The cradle will rock? Legislators look to slash funding for Parents as Teachers
This article first appeared in the St. Louis Beacon, April 13, 2010 - Right now, a lot of angry people are venting on Facebook.
There's this one: "I'm not an educator, but a very concerned and thankful parent. PAT is a wonderful program that has benefited both my family, as well as my sister's. I've kept my sanity (mostly) through my son's terrible twos, but most importantly my nephew's hearing impairment and my niece's autism were caught early by their PAT educator."
And this one: "I am a 12-year educator in a very rural community of 1,000. PAT is all we have for our little guys. Please don't stop calling and e-mailing ... let Jeff City know we are outraged. These kids are our future."
And this one: "This is just awful ... I got the call Monday afternoon from my parent educator telling me she couldn't see us anymore this year. I'm very upset about this, she was the only one that I could trust to tell me if my son was developing correctly."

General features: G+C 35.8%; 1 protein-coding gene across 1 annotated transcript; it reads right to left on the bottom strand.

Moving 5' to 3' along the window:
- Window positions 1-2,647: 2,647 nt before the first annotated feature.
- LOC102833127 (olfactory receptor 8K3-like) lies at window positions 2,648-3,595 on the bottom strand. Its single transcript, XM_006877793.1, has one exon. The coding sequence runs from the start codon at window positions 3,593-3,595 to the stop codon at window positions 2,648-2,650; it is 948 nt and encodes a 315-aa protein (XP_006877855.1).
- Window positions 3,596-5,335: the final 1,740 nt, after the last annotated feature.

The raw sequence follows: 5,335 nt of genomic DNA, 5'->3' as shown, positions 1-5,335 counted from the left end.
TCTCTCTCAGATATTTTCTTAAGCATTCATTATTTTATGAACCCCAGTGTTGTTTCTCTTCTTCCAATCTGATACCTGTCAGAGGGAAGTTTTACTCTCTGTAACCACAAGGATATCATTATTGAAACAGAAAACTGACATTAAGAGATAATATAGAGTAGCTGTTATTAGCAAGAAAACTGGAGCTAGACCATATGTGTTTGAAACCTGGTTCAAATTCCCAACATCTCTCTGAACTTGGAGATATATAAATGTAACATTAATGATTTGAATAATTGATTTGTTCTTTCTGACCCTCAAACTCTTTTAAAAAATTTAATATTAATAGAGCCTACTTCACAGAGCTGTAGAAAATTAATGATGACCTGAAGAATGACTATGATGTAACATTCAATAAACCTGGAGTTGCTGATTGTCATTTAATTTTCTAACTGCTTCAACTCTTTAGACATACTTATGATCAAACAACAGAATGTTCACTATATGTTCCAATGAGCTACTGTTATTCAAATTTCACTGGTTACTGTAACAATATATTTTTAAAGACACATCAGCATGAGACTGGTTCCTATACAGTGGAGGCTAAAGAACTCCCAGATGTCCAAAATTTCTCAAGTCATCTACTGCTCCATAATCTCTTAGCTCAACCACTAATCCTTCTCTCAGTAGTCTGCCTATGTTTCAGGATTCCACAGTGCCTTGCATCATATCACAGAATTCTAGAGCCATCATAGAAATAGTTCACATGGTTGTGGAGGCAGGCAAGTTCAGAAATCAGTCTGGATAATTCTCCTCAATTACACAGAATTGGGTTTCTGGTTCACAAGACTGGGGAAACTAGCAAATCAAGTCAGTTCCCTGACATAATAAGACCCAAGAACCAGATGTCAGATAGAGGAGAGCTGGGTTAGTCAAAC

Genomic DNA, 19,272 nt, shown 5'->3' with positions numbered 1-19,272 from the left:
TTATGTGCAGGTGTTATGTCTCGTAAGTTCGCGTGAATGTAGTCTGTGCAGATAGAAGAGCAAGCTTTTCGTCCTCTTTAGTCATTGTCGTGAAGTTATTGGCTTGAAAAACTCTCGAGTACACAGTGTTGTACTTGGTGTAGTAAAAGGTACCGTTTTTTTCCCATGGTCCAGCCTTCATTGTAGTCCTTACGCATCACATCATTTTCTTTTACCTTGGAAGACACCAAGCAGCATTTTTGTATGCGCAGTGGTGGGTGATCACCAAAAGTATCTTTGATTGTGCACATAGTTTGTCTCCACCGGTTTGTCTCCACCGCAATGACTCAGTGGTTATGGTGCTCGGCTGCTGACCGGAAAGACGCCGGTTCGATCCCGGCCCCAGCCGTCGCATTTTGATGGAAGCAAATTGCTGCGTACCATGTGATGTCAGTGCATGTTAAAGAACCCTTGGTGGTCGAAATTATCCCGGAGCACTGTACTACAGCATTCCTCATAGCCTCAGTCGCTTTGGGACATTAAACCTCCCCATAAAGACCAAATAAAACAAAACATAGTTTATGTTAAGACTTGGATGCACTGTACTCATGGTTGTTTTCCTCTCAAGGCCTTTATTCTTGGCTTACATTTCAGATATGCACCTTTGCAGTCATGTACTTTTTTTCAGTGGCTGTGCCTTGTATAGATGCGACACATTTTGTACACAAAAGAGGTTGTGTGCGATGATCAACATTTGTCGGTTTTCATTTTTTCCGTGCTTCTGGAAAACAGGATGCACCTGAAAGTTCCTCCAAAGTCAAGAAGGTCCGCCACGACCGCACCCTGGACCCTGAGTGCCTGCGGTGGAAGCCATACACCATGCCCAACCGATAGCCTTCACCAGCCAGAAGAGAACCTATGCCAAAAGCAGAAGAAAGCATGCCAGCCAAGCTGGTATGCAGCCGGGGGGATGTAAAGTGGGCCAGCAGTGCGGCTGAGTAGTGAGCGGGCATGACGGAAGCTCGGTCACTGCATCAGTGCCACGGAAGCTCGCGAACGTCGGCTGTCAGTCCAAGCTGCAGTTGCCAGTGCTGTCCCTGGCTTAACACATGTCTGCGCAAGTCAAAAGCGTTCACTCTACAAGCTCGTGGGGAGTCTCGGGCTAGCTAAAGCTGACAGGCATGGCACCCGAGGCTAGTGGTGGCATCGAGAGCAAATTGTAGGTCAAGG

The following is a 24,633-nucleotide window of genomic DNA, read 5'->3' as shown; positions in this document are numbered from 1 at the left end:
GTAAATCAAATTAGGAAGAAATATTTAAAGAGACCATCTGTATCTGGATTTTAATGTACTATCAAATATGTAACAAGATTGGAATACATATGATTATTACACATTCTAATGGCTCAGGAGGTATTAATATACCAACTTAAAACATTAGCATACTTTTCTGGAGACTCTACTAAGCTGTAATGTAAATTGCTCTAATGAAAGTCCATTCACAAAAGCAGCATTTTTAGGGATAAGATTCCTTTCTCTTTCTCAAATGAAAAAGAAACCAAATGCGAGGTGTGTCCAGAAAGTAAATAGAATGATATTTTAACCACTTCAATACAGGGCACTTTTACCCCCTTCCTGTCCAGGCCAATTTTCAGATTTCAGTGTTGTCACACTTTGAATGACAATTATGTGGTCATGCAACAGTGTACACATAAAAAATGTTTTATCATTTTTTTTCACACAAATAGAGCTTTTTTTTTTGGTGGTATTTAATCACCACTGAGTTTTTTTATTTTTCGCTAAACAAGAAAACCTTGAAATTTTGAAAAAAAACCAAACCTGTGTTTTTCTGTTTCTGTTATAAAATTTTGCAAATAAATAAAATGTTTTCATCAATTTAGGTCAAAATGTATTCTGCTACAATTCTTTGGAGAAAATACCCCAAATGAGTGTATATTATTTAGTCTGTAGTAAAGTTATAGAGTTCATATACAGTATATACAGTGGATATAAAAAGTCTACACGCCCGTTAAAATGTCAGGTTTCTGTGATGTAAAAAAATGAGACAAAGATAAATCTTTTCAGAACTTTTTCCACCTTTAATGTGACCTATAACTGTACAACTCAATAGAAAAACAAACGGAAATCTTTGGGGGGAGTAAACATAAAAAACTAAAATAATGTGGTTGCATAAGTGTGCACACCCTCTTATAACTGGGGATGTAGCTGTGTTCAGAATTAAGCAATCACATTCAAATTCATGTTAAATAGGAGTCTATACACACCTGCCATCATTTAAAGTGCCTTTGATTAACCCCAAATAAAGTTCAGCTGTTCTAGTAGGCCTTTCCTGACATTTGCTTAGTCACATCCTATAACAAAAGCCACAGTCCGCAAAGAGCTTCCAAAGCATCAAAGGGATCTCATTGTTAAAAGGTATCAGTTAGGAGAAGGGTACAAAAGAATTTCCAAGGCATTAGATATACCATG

As of April 13, "Save Missouri Parents as Teachers Program" had 2,789 fans encouraging each other to call their legislators and tell other families what's happening.
And what's happening is this -- Missouri Senate Appropriations Committee cut more than half the budget of Parents as Teachers, to $13 million from $31 million. (The budget goes to the full Senate for debate next week.) The 25-year-old program founded in Missouri has served 3 million children since 1985.
PAT offers free services to interested families from prenatal development until kindergarten. Its goals include helping parents understand early childhood development, detecting developmental delays and health issues, preventing child abuse and neglect, and increasing school readiness.
If the budget cuts are approved by the May 7 deadline, 1,300 parent educators will lose their jobs and fewer families will be served with fewer resources, says Pat Simpson, marketing communications director with PAT's national center in St. Louis. In addition to the budget cut, families with higher incomes may be required to pay for the services instead of receiving them for free.